Flay, Guarnaschelli, Humm Stay Fit With Boring Routine of Diet and Exercise

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Photo: Jemal Countess/Getty Images

The balancing act between a love of great meals and a trim waistline is a struggle any foodie must face and a topic the New York Times Magazine explored in this weekend’s look at the debate over the benefits of exercise. But if the average person struggles with this, how do food professionals meet this challenge? Unfortunately, they don’t have any weight-loss secrets, as a panel on this so-called “foodie’s dilemma” revealed on Saturday. As part of the Times’ first Health and Wellness Day, Bobby Flay, Alex Guarnaschelli, and Daniel Humm spoke to a crowd at the TimesCenter, revealing that chefs have to abide by the same guidelines of diet and exercise as the rest of us.

Moderated by Frank Bruni, whose memoir extensively addressed his own body-image struggles, the panel shared their past experiences with unhealthy eating and tips on how they’ve struck the right balance in their daily lives. Flay spoke of cutting portion sizes, Humm admitted he eats less at his restaurant Eleven Madison Park, and Guarnaschelli, chef at Butter, actually uses less butter in her cooking these days. But exercise also matters, and as the svelte chefs onstage reminded us, staying trim has as much to do with breaking a sweat as with eating better. Read the highlights below to find out how these chefs manage to indulge their love of food without packing on pounds.

Struggles with weight:
Humm: “When I was 19 years old I was a competitive cyclist in Switzerland, and I was on the Swiss national team. Over [the next] ten or twelve years, exercise was not as much part of my life as when I was young. I was never way overweight, but I definitely saw that I was gaining weight.”

Flay: “I think I weigh about 170, 172 right now, and I’ve weighed between 170 and 190. I was exercising less and eating without abandon.”

Guarnaschelli: “I gained about 75 pounds when I had my baby, and my baby was [only] eight pounds, fourteen ounces. I’ve lost about 55 pounds in the past two years.”

Eating in the kitchen:
Guarnaschelli: “That can be 600 to 800 calories if you taste everything, and it’s just a drive-by, SWAT team check on what’s going on; it’s a bird’s-eye view. My emotional state will dictate how much I decide I need to taste.”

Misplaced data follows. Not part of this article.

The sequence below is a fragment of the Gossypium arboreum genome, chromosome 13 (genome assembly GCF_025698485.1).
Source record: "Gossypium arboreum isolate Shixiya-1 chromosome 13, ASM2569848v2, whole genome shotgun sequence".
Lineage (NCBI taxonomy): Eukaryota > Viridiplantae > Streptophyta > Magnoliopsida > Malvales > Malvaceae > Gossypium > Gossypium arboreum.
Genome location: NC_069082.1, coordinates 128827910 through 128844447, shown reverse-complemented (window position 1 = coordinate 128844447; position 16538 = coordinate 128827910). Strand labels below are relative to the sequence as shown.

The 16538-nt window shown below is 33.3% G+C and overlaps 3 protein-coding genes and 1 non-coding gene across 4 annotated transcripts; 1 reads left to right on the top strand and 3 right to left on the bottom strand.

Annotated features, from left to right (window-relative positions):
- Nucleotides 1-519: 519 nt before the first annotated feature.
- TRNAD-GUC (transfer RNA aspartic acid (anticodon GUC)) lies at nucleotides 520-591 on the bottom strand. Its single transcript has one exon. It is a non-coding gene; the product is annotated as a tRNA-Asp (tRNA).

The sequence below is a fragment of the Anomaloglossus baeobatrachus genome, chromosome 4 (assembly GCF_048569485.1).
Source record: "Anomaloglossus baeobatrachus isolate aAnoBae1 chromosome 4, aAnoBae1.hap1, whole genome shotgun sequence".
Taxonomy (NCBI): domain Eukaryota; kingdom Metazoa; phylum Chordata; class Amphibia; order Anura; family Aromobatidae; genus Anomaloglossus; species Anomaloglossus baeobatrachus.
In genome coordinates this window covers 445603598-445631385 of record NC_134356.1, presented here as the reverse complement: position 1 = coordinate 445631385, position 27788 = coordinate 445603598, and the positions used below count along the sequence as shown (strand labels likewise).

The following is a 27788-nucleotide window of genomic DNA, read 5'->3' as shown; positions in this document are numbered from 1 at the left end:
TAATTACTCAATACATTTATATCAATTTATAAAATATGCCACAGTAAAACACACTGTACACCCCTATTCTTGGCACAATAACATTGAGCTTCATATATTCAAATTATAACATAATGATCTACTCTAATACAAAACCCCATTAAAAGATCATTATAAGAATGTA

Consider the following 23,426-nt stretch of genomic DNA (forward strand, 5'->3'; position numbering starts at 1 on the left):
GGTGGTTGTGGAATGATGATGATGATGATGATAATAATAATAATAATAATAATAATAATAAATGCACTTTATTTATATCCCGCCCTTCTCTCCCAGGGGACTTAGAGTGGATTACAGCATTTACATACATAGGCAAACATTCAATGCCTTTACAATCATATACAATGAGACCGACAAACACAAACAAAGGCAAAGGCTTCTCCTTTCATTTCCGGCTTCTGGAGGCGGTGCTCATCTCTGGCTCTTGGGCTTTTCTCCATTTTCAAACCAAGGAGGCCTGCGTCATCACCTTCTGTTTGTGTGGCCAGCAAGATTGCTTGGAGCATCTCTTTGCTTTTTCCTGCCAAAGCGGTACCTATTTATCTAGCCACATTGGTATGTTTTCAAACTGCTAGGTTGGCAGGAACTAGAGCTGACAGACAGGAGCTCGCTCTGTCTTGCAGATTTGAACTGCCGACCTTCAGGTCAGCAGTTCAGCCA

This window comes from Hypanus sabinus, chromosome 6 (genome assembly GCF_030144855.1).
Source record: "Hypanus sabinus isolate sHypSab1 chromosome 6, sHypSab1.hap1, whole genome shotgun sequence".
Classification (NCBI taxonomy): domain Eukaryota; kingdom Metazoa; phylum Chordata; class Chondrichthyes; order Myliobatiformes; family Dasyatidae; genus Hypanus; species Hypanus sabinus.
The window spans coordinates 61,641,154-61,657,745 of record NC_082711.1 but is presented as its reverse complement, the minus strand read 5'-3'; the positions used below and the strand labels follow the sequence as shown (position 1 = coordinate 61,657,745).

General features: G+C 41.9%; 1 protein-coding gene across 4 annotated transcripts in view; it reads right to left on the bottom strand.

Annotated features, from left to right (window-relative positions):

Flay: “We have to taste the food, it’s the thing that we have to do. Now the bites are much smaller when I have to taste the food.”

Humm: “You have to be able to experience the experience you provide to your guests. I go to all the stations and taste them all, from the vegetables to the sauces to the foie gras to small pieces of everything else.”

Examples of past excess:
Flay: “When I first opened Mesa Grill, I would go out with Mario Batali and a host of other chefs, and we’d go to Blue Ribbon. We’d order a couple bottles of wine, the fried chicken would come out, then a plateau of shellfish would come out. We would just sit there for hours drinking and eating until three o’clock in the morning, literally two or three times a week. It was a bad idea, for lots of reasons.”

Guarnaschelli: “I had a job years ago that really made me unhappy, and it was in a steakhouse, so I decided that it was only I that could work the fry station. And I would say, ‘One crabcake for me, one crabcake for you, one crabcake for me, one crabcake for you.’ And then I’d move on to the onion rings. I was buying elastic pants.”

Exercise routines:
Humm: “I just started [spinning] recently, and what I love about it is it gives you a very hard workout in a very short time. It’s an hour, you give it your all, and you move on with your day.”

Flay: “I find that running burns the calories the most. The elliptical machine doesn’t do anything for me. Riding on the stationary bike, I mean, I read the New York Times when I’m on that. It doesn’t give me that vicious sweat that I’m looking for. When I have my heart rate up and I’m dripping, I know that I’m burning calories and it’s good for my health in general.”

Guarnaschelli: “I work out with a trainer four or five times a week. I don’t know how people do without it. For years I did spinning classes and stuff like that, but I need that added discipline of knowing that someone’s waiting for me.”

Healthier approaches to eating:
Humm: “It’s important that you taste all the food that’s necessary [in the kitchen] on a daily basis, and for me, that has become my meal.”

Guarnaschelli: “I’ve never cooked with so little butter because when I make a menu now I think, How would I feel if I ate this, or if I cooked this at home and I ate it, how would I feel?

Flay: “When I’m working, I don’t sit down and have dinner anymore. When I’m sitting down for a meal in another restaurant or at home, I eat three quarters of what’s out in front of me as opposed to all of it, which I would always do. I haven’t stopped eating anything. I still eat carbohydrates, and ice cream is one of my true loves.”

Practical advice:
Flay: “I like to think of it in the big picture: eat better, eat basically whatever you want as long as it’s healthy, eat in moderation, eat less, work out, and feel better. You have to go to the gym. Believe me, I hate the gym. I hate it, but I know it’s going to make me feel better the next day. Fitting into clothes always makes you feel better. I do it because I have a beautiful wife who’s nine years younger than me and I don’t want her to throw me out of the house.”

Guarnaschelli: “Anything that says you can go on a diet by going to the supermarket and buying all the low-fat foods is really a crock. My mantra is if you want to lose weight, you have to stop eating [so much].”